"Barefoot" Running Shoes?

Photo Credit: Aleser PD

One of the fastest growing trends in running shoes is the minimalist or “barefoot” shoe. These shoes have been flying off the shelves of exercise and fitness stores across the United States. The shoes are designed with a minimum of amount of material between the runner’s foot and the ground in order to mimic running in bare feet. The risk of injury is high for barefoot runners due to scrapes, cuts and bruises from the high-impact on runners’ feet. Minimalist running shoes provide little support, but can protect the feet from injury.  Do these shoes actually help you get more from exercise value from your run? 
Manufacturers of these shoes claim that barefoot runners tend to land each step near the balls of their feet near the big toe instead of on the heel as runners wearing regular shoes. Landing each step on the ball of the foot reduces the impact on the feet and legs. The American Council on Exercise (ACE) exercise physiologist Pete McCall recommends minimalist running shoes that mimic barefoot running because the foot has better contact with the ground. According to McCall, regular running shoes have an elevated heel that can interfere with balance. Wearing minimalist running shoes during your walk or run may also increase the dexterity of your feet and toes. ACE sought the assistance of a team of researchers from the University of Wisconsin, La Crosse to conduct a study of the effectiveness of the barefoot shoes. A group of casual joggers were given a pair of barefoot shoes which they used for 20 minutes three times each week for 2 weeks. At the end of the trial period, about 1/2 of the subjects had changed from the common heel-strike style of running to landing on or near the balls of their feet.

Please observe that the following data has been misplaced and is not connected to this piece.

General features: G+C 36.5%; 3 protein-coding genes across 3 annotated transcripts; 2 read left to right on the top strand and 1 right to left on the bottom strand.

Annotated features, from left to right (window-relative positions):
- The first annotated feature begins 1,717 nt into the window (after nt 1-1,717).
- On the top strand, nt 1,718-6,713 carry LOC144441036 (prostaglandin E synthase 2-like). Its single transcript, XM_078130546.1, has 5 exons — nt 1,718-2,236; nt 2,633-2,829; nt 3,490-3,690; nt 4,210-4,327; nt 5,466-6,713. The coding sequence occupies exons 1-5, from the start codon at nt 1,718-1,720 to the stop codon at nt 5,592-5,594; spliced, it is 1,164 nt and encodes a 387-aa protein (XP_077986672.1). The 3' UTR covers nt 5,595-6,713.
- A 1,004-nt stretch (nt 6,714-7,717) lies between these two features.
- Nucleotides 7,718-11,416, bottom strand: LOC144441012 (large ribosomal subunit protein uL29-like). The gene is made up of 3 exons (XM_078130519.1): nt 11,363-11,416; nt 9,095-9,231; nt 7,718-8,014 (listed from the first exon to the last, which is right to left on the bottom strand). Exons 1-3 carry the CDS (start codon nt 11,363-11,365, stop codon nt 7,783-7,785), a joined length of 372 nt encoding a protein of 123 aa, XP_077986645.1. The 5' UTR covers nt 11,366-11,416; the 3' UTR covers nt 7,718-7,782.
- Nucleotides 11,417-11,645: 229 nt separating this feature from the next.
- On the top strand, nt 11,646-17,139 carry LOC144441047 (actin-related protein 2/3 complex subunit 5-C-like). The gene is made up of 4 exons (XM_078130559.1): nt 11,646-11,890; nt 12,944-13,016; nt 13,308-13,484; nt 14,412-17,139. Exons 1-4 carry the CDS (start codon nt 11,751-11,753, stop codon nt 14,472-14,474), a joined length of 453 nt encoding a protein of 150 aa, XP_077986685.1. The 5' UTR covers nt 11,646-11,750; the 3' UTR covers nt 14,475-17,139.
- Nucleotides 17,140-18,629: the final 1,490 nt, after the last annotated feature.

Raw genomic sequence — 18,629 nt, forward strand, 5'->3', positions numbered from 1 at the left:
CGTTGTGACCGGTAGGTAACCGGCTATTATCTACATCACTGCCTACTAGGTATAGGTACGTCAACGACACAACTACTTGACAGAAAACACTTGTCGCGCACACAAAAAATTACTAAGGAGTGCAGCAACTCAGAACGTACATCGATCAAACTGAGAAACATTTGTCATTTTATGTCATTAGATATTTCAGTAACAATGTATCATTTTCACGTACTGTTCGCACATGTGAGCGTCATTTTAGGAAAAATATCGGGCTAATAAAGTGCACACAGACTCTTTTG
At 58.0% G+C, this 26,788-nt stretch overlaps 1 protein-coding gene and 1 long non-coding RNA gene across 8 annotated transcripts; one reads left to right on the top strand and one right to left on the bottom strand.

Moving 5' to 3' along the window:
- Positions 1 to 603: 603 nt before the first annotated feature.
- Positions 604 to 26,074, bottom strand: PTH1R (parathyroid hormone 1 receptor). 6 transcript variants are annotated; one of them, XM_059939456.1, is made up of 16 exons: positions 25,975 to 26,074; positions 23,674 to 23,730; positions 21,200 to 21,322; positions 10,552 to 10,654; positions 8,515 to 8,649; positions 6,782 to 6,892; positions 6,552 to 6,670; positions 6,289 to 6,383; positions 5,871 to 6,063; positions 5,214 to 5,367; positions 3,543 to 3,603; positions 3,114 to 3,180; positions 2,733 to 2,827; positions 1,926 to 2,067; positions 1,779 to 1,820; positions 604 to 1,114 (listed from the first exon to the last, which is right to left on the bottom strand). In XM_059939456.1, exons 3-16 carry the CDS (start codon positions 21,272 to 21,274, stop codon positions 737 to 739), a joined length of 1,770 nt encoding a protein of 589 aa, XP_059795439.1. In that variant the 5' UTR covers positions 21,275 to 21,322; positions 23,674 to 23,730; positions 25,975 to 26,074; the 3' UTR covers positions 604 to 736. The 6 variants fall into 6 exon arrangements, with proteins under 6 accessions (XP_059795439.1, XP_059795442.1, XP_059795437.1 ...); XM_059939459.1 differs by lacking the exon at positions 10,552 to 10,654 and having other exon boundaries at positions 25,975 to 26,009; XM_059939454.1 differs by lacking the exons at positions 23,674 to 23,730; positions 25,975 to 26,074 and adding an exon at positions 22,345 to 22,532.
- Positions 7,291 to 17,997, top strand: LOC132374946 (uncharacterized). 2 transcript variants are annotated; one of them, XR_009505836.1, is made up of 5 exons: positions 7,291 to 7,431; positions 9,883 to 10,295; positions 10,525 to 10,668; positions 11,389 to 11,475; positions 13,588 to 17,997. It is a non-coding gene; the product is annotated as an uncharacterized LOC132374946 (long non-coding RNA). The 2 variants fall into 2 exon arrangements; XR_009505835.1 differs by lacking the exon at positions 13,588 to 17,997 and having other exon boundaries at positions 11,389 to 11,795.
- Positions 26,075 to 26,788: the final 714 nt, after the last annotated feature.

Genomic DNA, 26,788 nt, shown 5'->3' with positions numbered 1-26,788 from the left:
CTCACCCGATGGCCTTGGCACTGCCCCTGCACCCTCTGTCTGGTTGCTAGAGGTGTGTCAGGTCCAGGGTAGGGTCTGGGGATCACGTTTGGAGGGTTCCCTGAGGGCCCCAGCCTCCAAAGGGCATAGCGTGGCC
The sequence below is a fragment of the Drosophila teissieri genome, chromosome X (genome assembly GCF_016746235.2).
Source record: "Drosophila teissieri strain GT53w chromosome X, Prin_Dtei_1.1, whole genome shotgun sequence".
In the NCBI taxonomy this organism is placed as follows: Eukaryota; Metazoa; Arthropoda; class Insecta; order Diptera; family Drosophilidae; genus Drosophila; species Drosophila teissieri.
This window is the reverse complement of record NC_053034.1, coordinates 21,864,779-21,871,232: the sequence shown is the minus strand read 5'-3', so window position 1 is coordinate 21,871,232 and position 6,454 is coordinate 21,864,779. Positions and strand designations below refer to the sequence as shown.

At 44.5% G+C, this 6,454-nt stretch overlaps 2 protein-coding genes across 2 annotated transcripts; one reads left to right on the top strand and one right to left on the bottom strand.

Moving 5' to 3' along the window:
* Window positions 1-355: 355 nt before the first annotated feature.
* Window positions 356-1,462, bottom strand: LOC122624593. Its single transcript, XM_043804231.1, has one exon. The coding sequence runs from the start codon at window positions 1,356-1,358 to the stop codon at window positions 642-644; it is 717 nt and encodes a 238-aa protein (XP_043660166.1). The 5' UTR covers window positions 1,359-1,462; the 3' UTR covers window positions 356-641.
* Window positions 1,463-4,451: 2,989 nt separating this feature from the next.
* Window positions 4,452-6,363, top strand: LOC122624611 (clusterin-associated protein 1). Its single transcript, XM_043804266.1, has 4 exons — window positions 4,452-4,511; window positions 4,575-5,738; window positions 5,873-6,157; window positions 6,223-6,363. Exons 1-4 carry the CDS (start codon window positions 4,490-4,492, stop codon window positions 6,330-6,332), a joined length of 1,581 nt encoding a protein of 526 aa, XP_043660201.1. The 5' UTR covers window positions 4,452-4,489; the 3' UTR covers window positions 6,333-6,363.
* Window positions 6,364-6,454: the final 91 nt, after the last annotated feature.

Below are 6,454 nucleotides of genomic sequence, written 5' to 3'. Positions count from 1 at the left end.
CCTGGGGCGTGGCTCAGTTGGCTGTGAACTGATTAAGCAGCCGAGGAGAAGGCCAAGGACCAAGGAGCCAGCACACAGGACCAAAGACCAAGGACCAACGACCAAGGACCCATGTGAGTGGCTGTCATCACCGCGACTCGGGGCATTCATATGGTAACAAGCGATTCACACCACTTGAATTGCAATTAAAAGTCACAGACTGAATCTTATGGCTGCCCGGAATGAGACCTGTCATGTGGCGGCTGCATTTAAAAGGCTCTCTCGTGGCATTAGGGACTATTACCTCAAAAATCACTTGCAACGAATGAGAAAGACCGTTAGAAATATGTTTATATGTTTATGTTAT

The bottom line on bare-foot style running shoes is that they provide no cushioning for heel-strike runners  who should either not wear the shoes or change their running style to a toe-strike gait. Heel-strike runners risk injury to the feet and legs if they run or jog in minimalist style shoes. Be prepared to change the way you run if you want to try a pair of these shoes.

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About Robin R.
I’m an AFPA certified personal trainer & nutrition consultant, NASM certified corrective exercise specialist, NASM certified youth exercise specialist, online fitness coach and freelance writer specializing in health and fitness. I hold a Bachelor of Arts in psychology from the University of San Francisco and a Master of Science in natural health. I specialize in weight loss, functional strength training, total body toning, aerobic conditioning, plyometric training, nutrition planning, and home-based boot camp style workouts for women. My goal is to make every personal training session fun and effective for my clients. My services include both in-home personal training and online fitness coaching.

One Response to "Barefoot" Running Shoes?

  1. Cynthia says:

    I was kind of cynical about this barefoot fad until one day, my best friend invited me for an early exercise and instead of brisk walking using running shoes, we walk only with our bare feet. So when I finally tried it myself, I thought it was cool and easy to run in. And yes, Born to Run and barefootrunningshoes.org are a great help to me since then. Up to this day, I'm a happy barefoot runner.

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